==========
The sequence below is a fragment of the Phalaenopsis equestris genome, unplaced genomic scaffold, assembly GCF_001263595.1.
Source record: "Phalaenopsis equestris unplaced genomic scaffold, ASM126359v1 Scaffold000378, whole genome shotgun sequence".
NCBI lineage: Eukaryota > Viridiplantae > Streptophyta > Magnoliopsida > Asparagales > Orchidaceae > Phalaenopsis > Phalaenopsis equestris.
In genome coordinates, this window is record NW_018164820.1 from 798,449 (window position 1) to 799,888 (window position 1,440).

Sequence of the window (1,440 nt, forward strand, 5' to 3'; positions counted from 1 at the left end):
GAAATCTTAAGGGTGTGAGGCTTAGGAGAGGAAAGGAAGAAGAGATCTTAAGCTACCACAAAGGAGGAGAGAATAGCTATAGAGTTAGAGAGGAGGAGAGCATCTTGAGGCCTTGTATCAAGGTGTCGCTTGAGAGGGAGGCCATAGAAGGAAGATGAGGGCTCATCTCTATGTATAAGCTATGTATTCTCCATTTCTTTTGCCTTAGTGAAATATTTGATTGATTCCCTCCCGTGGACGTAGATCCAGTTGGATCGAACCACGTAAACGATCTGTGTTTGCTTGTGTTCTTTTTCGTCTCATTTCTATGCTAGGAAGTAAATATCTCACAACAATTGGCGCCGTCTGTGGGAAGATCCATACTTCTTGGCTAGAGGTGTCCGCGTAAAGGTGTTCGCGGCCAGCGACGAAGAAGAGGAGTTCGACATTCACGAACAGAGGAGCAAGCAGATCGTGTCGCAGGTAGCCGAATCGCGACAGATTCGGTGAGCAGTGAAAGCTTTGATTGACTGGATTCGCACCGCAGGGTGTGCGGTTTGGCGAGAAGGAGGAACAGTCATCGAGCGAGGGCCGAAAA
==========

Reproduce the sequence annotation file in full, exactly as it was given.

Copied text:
The sequence below is a fragment of the Phalaenopsis equestris genome, unplaced genomic scaffold, assembly GCF_001263595.1.
Source record: "Phalaenopsis equestris unplaced genomic scaffold, ASM126359v1 Scaffold000378, whole genome shotgun sequence".
NCBI lineage: Eukaryota > Viridiplantae > Streptophyta > Magnoliopsida > Asparagales > Orchidaceae > Phalaenopsis > Phalaenopsis equestris.
In genome coordinates, this window is record NW_018164820.1 from 798,449 (window position 1) to 799,888 (window position 1,440).

Sequence of the window (1,440 nt, forward strand, 5' to 3'; positions counted from 1 at the left end):
GAAATCTTAAGGGTGTGAGGCTTAGGAGAGGAAAGGAAGAAGAGATCTTAAGCTACCACAAAGGAGGAGAGAATAGCTATAGAGTTAGAGAGGAGGAGAGCATCTTGAGGCCTTGTATCAAGGTGTCGCTTGAGAGGGAGGCCATAGAAGGAAGATGAGGGCTCATCTCTATGTATAAGCTATGTATTCTCCATTTCTTTTGCCTTAGTGAAATATTTGATTGATTCCCTCCCGTGGACGTAGATCCAGTTGGATCGAACCACGTAAACGATCTGTGTTTGCTTGTGTTCTTTTTCGTCTCATTTCTATGCTAGGAAGTAAATATCTCACAACAATTGGCGCCGTCTGTGGGAAGATCCATACTTCTTGGCTAGAGGTGTCCGCGTAAAGGTGTTCGCGGCCAGCGACGAAGAAGAGGAGTTCGACATTCACGAACAGAGGAGCAAGCAGATCGTGTCGCAGGTAGCCGAATCGCGACAGATTCGGTGAGCAGTGAAAGCTTTGATTGACTGGATTCGCACCGCAGGGTGTGCGGTTTGGCGAGAAGGAGGAACAGTCATCGAGCGAGGGCCGAAAA